Due to heavy floods the land of crops undergoes a transformation into devastated land, leading toward severe nutrition crisis. Today intense nutrition crisis is being faced by our country. The toll exacted by the floods is staggering, leaving approximately 33 million people affected and vast swathes of agricultural land submerged. The destruction of crops, livestock, and infrastructure has dealt a severe blow to Pakistan’s already fragile food security landscape. Sindh province, known for its agricultural prowess, has borne the brunt of the devastation, with significant losses in crop yields exacerbating the plight of already vulnerable communities. Even after the flood, food insecurity haunts millions of people in Pakistan. In search of shelter, affected families forced to leave their places and face challenges for survival. People seek temporary refuge in over-crowded camps, and new challenges arise for access to clean water and nutritious food. This crisis has harsh impact on the most vulnerable group, that are children. Due to malnutrition, their growth inhibits which have harsh effect on their futures. Due to the shortage of food Pregnant women and aged people, as already at risk, are further marginalized. The poverty cycle strengthens its grip in country. The economic fallout of the floods further compounds the challenges faced by Pakistan.

Pakistan’s heavy reliance on agriculture underscores the urgency of addressing the challenges posed by floods. Not only does agriculture contribute significantly to the country’s GDP, but it also serves as a lifeline for millions of Pakistanis, providing employment and sustenance. However, the devastation wrought by floods threatens to unravel decades of progress, necessitating immediate action to rebuild and fortify the agricultural sector. Collaborative efforts on multiple fronts are required to address the root causes of flood-driven food insecurity.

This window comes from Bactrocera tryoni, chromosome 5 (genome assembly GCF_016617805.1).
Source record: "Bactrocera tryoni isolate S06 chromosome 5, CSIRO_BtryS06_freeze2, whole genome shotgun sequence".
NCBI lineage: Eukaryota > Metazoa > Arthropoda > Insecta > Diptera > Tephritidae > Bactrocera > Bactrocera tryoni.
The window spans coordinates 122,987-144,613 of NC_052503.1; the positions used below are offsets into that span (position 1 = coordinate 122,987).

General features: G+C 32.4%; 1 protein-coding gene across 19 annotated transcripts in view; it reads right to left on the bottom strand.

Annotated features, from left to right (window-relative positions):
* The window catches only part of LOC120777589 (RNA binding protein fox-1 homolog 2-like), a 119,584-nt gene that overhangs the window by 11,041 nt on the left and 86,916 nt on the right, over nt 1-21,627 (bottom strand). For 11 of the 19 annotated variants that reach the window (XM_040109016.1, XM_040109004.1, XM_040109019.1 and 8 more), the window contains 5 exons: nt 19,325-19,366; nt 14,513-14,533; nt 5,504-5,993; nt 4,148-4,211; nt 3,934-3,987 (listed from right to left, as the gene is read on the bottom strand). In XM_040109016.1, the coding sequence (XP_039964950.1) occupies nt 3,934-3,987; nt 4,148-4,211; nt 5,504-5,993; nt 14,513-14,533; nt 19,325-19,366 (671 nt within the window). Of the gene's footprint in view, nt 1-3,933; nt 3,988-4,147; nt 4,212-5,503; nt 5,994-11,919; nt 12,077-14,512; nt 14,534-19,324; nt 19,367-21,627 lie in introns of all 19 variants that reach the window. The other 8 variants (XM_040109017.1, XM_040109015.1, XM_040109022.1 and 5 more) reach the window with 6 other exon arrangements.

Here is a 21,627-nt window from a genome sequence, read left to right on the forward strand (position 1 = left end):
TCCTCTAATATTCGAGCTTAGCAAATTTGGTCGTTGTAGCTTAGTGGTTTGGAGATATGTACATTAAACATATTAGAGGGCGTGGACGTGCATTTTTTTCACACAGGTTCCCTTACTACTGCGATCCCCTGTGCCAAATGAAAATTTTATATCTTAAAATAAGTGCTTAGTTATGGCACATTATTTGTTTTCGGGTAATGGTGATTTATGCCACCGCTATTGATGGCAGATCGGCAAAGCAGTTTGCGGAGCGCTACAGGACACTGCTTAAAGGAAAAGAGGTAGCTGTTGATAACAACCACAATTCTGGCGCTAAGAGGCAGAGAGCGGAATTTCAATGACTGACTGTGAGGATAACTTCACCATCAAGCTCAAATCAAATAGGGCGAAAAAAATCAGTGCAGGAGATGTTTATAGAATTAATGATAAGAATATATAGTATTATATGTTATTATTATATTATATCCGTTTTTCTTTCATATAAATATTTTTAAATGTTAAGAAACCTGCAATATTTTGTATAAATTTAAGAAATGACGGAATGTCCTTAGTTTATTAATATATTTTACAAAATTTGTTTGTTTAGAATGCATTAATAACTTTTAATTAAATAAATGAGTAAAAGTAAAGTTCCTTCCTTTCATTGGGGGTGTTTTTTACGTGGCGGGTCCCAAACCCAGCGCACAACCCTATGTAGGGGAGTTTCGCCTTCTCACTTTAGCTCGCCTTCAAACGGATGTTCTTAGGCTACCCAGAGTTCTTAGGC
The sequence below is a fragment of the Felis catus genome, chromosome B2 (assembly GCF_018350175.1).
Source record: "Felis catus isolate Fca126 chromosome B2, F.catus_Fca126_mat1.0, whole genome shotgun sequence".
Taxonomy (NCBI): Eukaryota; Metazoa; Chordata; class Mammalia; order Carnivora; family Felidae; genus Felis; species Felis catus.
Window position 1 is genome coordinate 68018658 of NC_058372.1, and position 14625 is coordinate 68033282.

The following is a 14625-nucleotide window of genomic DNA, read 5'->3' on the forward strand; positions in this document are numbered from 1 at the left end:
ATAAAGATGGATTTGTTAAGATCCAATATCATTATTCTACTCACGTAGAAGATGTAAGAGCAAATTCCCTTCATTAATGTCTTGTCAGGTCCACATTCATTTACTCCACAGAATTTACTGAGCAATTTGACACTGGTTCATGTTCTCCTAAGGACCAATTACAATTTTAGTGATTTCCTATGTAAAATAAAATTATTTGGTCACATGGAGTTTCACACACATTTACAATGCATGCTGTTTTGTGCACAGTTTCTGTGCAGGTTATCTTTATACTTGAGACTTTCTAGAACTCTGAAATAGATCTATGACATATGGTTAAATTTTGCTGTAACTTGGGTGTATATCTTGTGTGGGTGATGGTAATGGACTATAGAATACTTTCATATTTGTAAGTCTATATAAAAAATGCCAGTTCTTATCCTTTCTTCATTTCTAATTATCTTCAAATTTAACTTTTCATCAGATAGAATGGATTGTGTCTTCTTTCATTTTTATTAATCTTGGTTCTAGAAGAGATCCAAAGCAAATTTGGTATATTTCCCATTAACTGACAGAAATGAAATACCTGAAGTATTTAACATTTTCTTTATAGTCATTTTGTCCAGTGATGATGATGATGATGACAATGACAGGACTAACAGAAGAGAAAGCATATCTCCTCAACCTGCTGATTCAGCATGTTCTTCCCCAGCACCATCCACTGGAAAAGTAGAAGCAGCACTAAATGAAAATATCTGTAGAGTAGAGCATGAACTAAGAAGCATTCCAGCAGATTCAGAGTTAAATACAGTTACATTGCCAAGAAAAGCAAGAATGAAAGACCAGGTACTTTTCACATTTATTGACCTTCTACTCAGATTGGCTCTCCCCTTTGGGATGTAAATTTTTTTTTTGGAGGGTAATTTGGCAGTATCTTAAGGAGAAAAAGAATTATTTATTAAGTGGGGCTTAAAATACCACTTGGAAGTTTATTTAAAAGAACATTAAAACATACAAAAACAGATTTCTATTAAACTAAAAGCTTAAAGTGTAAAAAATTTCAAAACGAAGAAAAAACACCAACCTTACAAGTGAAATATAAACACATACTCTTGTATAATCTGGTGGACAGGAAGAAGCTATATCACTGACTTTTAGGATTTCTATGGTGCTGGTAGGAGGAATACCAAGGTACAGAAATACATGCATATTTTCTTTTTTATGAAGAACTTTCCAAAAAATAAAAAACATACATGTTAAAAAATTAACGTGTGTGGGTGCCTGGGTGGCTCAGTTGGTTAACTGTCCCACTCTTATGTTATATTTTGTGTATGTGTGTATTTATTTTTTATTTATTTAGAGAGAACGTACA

As we confront the immediate fallout of the floods, it is imperative to adopt a multifaceted approach that addresses both short-term relief efforts and long-term resilience-building measures. Investments in resilient agricultural practices, infrastructure development, and disaster preparedness are paramount to mitigating the impact of future disasters that may hamper food security. Additionally, addressing the root causes of vulnerability, such as poverty and inequitable access to resources, is essential for building resilient food systems that can withstand the ravages of nature. Immediate actions such as providing food aid, implementing nutrition programs, and delivering emergency assistance are imperative to address the immediate needs of affected individuals and communities. By enhancing the resilience of agricultural systems to withstand flooding and other climate-related challenges, the nation can better safeguard its food supply in the face of future disasters. Moreover, fostering collaboration among government agencies, non-governmental organizations (NGOs), and international entities is crucial for effective implementation and sustained support for vulnerable populations. Through these concerted efforts, Pakistan can work towards reducing the devastating impact of floods on food security and enhancing the overall resilience of its communities. Improving access to food is another key strategy. This involves not only increasing food production but also ensuring equitable distribution and access to nutritious food for all segments of the population, especially those most vulnerable to food insecurity. Implementing policies that support small-scale farmers, improving market infrastructure, and enhancing social safety nets can all contribute to this goal.